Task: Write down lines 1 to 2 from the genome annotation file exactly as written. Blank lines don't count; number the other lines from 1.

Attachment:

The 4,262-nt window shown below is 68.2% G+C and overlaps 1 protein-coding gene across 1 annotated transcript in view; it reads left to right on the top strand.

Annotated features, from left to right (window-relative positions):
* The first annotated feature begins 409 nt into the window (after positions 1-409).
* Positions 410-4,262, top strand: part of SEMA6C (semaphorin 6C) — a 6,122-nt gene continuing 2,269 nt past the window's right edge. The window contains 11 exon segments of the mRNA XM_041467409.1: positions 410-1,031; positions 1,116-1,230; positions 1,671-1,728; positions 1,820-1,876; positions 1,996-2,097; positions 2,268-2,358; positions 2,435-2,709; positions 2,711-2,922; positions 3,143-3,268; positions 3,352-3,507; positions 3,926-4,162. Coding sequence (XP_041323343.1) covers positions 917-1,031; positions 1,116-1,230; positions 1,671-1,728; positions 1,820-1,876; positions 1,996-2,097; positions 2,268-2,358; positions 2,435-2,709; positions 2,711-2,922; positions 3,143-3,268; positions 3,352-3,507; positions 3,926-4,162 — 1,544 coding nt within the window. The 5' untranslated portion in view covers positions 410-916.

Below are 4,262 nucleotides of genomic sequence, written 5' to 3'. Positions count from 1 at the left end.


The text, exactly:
The 4,262-nt window shown below is 68.2% G+C and overlaps 1 protein-coding gene across 1 annotated transcript in view; it reads left to right on the top strand.

Annotated features, from left to right (window-relative positions):